Quince and apple tarte

Having found quinces at the market last week I decided to organize dinner around the fruit. As planned, I prepared lamb and quince tagine and an apple and quince dessert, though rather than the crumble I initially had in mind I made pie, or rather a French version of pie: tarte. I improvised both dishes from a variety of recipes. The tagine looked beautiful and tasted very good, but it could still be improved and I would like to refine the recipe before posting it here. The tarte, on the other hand, was entirely delicious.

***

Puff pastry*

Juice from 1 lemon

3 medium quinces

4 Tbsp mild-tasting liquid honey

3/4 cup (150 g) brown sugar

1/2 vanilla bean

3 medium apples

1 cup (100 g) ground almonds (or almond flour)

***

If using frozen puff pastry, remove from freezer and set out to thaw.

Prepare a medium saucepan with 4 cups (1 liter) cold water and juice from 1/2 lemon. Peel, core, and cut quinces in slim slices. As you cut the quince, put the slices in the lemon water (quince oxidizes very quickly – placing it in water prevents it from turning black).

Bring the lemon water with quince slices to a light boil and simmer gently for about 10 minutes, until the fruit just starts getting soft (they should still be easy to handle; they will continue cooking later.) With a skimmer, remove quince slices and set aside.

Add the honey, 1/2 cup (100 g) of the sugar, and the vanilla bean to the quince poaching water, increase heat and let the syrup boil and reduce for 45 to 50 minutes.

In the meantime, preheat oven to 375°F (190°C).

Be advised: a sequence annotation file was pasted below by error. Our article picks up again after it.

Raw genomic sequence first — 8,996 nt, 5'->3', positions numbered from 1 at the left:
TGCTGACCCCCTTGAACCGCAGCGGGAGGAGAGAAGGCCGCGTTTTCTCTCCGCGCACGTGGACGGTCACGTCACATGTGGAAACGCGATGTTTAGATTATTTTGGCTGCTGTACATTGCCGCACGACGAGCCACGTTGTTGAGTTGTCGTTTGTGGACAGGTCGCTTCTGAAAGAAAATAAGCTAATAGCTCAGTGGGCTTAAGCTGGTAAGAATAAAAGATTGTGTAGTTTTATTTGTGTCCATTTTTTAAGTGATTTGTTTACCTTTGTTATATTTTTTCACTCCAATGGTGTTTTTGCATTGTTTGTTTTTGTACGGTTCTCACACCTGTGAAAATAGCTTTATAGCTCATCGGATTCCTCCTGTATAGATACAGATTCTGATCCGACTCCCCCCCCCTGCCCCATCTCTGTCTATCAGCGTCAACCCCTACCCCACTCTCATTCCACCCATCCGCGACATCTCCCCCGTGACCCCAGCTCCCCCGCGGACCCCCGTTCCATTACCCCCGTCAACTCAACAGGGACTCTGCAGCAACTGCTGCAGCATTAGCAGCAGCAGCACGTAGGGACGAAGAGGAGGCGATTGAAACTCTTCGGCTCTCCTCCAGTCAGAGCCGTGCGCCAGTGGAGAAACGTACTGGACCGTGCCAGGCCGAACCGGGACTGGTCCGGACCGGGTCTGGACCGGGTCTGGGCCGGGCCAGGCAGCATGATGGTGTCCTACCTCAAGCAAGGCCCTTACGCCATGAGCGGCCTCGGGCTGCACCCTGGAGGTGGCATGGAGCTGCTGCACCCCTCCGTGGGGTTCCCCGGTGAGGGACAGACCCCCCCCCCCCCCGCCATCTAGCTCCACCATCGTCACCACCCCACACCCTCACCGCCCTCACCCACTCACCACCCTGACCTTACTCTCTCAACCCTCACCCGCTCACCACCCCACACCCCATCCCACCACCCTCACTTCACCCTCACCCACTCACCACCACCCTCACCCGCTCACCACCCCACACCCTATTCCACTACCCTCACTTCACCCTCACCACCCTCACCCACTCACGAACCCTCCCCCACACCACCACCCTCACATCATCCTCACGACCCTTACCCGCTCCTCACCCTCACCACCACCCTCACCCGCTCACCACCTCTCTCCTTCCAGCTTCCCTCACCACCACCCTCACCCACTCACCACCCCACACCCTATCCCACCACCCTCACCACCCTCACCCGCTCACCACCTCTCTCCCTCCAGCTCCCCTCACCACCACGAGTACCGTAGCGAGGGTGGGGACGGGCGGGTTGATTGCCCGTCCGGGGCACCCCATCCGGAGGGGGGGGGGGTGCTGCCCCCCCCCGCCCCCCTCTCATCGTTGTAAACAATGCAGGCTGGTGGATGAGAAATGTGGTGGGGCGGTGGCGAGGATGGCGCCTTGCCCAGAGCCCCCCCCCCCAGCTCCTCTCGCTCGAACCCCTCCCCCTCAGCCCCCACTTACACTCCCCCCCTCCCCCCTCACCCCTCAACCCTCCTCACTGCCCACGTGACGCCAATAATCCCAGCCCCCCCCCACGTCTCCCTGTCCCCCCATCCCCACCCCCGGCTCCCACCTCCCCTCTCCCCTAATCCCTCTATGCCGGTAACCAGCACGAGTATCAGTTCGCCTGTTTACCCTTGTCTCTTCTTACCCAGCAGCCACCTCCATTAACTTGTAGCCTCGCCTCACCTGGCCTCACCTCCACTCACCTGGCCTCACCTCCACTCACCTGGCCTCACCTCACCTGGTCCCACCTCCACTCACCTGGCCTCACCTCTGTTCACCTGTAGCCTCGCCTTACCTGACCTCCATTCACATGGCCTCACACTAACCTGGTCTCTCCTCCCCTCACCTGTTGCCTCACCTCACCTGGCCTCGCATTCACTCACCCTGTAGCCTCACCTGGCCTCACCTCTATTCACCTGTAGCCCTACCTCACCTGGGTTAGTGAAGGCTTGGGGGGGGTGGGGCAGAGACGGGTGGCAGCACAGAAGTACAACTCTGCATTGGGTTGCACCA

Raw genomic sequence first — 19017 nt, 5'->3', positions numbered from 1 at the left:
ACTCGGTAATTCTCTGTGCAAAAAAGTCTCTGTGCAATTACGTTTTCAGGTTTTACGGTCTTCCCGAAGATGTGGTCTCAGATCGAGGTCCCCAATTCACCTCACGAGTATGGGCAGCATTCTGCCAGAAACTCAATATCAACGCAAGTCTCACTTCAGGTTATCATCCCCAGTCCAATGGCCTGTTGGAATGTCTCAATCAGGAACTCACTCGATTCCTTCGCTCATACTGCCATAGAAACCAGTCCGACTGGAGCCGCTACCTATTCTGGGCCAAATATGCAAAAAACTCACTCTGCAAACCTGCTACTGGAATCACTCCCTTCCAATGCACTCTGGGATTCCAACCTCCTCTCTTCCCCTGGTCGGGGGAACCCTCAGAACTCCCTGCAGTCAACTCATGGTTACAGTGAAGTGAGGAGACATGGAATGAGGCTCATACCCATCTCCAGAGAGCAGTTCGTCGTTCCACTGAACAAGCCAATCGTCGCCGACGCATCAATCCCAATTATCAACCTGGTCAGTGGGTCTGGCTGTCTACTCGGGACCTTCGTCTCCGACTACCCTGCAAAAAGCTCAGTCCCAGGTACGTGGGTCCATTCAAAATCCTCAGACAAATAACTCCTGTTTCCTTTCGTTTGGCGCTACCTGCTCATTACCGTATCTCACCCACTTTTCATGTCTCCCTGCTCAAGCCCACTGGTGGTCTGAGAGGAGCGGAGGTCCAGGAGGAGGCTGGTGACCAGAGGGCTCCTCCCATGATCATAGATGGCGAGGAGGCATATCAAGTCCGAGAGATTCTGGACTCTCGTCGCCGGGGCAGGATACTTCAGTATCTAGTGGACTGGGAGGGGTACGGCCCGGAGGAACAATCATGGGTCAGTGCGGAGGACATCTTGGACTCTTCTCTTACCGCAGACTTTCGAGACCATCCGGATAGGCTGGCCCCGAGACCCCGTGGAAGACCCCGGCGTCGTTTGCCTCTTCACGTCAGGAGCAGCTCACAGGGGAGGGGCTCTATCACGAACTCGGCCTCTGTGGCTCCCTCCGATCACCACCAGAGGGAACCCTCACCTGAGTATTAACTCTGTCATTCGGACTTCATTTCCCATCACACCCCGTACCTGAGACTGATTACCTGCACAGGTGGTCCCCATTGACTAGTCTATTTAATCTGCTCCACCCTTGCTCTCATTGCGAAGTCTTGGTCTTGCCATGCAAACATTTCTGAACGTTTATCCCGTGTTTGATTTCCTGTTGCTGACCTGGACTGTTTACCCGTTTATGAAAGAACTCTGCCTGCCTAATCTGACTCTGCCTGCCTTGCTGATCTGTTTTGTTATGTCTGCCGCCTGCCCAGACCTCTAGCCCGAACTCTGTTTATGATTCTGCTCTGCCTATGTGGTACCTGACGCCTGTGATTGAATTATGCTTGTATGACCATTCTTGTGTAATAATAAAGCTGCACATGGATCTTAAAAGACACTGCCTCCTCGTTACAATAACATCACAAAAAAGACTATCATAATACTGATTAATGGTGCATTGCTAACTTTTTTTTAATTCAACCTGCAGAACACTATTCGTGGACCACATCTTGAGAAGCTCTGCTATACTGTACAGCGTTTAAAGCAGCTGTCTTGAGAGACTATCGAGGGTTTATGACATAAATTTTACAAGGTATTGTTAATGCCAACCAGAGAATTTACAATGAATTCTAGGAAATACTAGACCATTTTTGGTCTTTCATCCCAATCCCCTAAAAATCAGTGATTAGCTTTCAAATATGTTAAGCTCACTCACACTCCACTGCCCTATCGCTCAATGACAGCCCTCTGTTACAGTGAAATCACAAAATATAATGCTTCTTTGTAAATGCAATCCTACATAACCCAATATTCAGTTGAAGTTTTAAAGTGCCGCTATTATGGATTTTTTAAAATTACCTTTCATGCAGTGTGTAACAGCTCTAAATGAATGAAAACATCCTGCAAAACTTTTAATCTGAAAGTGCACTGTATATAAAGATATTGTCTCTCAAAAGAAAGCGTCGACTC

Thinly slice apples to the same size as the quince slices. (As you set the apple slices aside, sprinkle them with a little lemon juice to prevent them from turning brown.)

In a small bowl, mix the ground almonds with the last 1/4 cup (50 g) sugar.

Prepare baking sheet (or pie pan) lined with parchment paper. Butter the parchment paper and roll out pie crust. Sprinkle almond/sugar mixture evenly on crust, then place apple and quince slices, alternatingly. Using a spoon or pastry brush, coat the fruit with some of the thickened syrup.

Bake in oven for 45 to 50 minutes, until fruit is starting to color, taking care that the crust does not become too dark.

Before the tarte cools, glaze the fruit with more syrup. (There should be some left over, it will continue to thicken and can be used on toast like quince jelly).

* I have never made puff pastry. It is terribly time-intensive and I have often heard that it is one of the rare things that are not necessarily better home made, unless by an experienced pastry chef. Dufour frozen puff pastry is a very good brand available here in New York.

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